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With the official report analyzing the city’s response to the May 31 looting delayed by at least six months, Police Chief Cynthia Renaud has begun touring local community groups to provide details on the delay and answer community concerns over public safety.

The Chief recently spoke to neighborhood organizations and the Chamber of Commerce and she said that she had every intention of fulfilling the initial timeline to release an after action report in August but realized it would be impossible given the scope of the work.

The department informed the council in August that an outside agency would need to be hired to complete the after action report and the hiring process for that company states it will be at least a six month process.

“I realized how much there is to gather because the event was so complex and while we’ve done the initial work to start gathering information, it’s not complete,” she said.

Resident Craig Miller has been a vocal critic of the department’s response to the looting, including the use of tear gas and rubber bullets on protesters. He said the city’s efforts so far amount to a charade of symbolic actions and distractions that have prevented residents from assessing city leaders and demanding accountability.

“The Council has been spinning its wheels on this issue for three months in a process full of missed deadlines and confusion,” he said.

Miller has questioned the amount of gas and rubber bullets used, how the use of force decisions were made and if the city would respond any differently if it were forced to repeat the situation in the future.

“These are not far-fetched questions,” he said. “The fact residents have waited over three months for answers and have not received any is unacceptable. This is reality and we are being kept completely out of the loop of details on how our city performed last time and how they will perform next time. That is not how democracy works. Santa Monicans need their city leaders to be responsible and have accountability.”

Renaud said the scope of the work for the after action report covers about a week as the department was on tactical deployment through June 8 and includes contacting individuals from multiple departments.

She said officers are working hard on criminal investigations related to the incident and the quantity of work necessary to provide a comprehensive report is daunting.

“We had multiple agencies through mutual aid from as far as Santa Barbara and Santa Maria,” she said. “They all have information as well and that all has to be collected and gathered … I realized that getting into August, that we just had a lot more work to do and also matching that up to other reports of that nature. It’s pretty consistent that it’s going to take some time to put together.”

In several community meetings, the Chief has reiterated that the report following the shooting at Santa Monica College took nine months to complete and the Woolsey Fire report was complied by an outside agency in about a year.

She said the department didn’t have the capacity to focus on the detailed report and maintain day to day duties.

According to SMPD, there are 120 active cases with workable leads, 751 segments of body camera footage, 114 usable license plate images and 19 investigative bulletins. The Department has made 19 felony arrests and served 29 search warrants.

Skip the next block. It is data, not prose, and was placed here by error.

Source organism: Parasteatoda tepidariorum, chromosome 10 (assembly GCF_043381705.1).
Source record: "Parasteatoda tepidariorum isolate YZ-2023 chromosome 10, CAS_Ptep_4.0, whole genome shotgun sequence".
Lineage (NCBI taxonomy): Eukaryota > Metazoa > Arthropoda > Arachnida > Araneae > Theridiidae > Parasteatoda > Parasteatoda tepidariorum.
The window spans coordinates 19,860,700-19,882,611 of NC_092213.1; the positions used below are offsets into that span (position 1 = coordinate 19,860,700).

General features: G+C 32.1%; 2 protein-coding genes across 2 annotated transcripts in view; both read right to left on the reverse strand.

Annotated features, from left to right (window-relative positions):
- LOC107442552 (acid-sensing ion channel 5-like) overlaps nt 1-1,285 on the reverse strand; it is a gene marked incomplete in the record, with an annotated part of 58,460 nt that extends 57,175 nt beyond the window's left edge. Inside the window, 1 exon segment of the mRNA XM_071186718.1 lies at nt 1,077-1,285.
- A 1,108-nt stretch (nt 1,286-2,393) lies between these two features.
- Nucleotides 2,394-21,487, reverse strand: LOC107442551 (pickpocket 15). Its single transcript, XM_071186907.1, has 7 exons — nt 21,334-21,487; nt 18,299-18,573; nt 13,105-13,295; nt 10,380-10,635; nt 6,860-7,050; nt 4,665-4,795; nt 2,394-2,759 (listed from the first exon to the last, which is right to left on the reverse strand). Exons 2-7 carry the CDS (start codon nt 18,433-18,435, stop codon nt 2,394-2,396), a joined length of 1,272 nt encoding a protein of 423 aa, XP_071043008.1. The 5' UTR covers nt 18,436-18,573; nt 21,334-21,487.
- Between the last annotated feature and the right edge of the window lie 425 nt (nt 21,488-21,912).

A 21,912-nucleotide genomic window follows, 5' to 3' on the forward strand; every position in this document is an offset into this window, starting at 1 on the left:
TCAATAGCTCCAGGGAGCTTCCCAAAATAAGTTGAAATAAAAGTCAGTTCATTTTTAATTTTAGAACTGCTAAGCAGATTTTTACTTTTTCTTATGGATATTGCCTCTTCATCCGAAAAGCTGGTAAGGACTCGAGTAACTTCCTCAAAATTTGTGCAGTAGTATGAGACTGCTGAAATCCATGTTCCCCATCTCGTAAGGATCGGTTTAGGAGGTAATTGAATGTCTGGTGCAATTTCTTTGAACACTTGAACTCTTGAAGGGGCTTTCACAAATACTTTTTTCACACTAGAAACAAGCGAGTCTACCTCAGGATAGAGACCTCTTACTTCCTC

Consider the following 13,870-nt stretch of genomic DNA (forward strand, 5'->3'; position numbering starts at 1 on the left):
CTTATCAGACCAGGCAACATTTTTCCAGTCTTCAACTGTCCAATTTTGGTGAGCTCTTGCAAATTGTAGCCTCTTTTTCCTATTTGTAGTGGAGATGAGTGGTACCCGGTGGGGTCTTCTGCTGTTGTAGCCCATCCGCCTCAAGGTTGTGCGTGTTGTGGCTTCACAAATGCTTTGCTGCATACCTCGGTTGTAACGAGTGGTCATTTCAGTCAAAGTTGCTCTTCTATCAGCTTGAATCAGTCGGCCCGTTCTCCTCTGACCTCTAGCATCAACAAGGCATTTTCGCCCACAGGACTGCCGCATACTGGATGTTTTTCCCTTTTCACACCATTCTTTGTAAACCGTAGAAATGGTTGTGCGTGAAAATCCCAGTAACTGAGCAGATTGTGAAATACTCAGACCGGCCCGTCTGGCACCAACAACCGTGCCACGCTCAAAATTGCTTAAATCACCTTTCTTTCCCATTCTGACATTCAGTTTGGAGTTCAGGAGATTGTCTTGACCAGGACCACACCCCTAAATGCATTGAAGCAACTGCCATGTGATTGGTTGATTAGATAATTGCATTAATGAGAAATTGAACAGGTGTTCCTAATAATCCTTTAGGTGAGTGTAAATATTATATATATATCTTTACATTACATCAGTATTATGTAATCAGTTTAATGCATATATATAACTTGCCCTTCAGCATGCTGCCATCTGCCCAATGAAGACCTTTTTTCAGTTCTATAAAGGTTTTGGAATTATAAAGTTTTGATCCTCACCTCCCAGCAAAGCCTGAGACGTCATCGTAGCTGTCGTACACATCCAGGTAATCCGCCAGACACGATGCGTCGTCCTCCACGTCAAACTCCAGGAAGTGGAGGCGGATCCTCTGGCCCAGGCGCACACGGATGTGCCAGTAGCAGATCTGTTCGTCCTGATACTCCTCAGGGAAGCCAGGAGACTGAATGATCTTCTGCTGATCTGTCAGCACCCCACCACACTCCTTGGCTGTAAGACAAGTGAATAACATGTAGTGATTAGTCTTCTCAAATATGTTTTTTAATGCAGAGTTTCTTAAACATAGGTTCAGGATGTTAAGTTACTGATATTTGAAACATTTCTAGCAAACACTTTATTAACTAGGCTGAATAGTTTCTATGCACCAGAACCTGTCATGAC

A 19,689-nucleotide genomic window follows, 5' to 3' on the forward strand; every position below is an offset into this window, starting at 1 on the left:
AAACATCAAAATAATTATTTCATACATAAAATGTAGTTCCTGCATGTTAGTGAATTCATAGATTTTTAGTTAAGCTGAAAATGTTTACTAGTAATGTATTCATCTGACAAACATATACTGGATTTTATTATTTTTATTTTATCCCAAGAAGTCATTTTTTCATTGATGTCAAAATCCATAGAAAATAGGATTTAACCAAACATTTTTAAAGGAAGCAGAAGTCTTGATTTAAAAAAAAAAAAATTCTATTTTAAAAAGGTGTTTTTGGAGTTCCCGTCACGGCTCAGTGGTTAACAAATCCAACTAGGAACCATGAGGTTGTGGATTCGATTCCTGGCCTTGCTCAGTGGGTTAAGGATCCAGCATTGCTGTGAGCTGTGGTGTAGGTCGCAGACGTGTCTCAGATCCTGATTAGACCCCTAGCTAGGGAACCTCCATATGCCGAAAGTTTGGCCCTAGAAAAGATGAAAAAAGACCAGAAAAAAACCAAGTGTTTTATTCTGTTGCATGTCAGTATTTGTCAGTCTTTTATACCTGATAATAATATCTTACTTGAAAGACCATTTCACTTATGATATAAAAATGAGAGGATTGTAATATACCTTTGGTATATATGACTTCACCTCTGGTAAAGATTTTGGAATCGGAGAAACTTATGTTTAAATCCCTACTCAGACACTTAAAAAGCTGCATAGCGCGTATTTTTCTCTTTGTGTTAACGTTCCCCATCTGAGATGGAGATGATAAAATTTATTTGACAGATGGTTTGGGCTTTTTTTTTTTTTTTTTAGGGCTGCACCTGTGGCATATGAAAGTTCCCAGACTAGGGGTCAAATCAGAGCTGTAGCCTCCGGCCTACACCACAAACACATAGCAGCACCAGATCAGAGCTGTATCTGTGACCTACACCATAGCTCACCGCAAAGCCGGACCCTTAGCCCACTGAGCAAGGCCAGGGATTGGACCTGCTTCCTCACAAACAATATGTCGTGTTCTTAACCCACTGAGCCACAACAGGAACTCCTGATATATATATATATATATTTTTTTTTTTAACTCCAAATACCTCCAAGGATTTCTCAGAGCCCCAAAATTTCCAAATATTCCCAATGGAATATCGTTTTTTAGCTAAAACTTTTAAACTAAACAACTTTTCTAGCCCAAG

A single warrant can cover multiple locations and under the 29 issued so far, SMPD has searched 11 phones, 6 vehicles and 10 locations. The warrants have also covered five trackers and 11 Ramey warrants (warrants issued without a criminal complaint).

“We still have our regular jobs to do,” she said. “We’re not an overstaffed police department and we already have people doing multiple jobs.”

In addition, she said implications from COVID restrictions made it more difficult than planned to gather information as debriefings are limited to less than 10 people at a time which delayed some of the initial discussions between supervisors.

She said her recent efforts to reach out to community and business groups are in response to the now delayed report as are an opportunity to provide what information she can at this time.

She said some criticism over how tear gas and rubber bullets were deployed is misleading because critics are asking questions that are already answered by SMPD policy that is available online.

“(Tear gas) isn’t ordered from a command person. It’s requested from officers in the field because they feel there’s a threat … the request comes from officers on the ground and is then pushed to the incident commanders,” she said. “Council does not direct the police department and didn’t direct us that day. No order was given by the City Council.”

She defended the use of gas and rubber bullets as necessary due to attacks on officers. Critics dispute that assertion and say the protests were peaceful.

She said officers on the scene asked peaceful protesters to leave the area before deploying the weapons and that she’s confident the investigation will show officers made the right decision.

She said she was out of town Saturday at a preplanned family event but she was in communication via text, phone and video chat throughout the day. She said she was back in her office at the police station by about 11:30 a.m. on Sunday, the day of the incident.

According to Renaud, she and her officers plan to continue talking with groups in the coming weeks about the looting report, or any other public safety issue.

“It’s one of the reasons I’m getting out to business and community groups,” she said. “We’re also working with the neighborhood resource officers to get them in tune with the neighborhood organizations to answer questions.”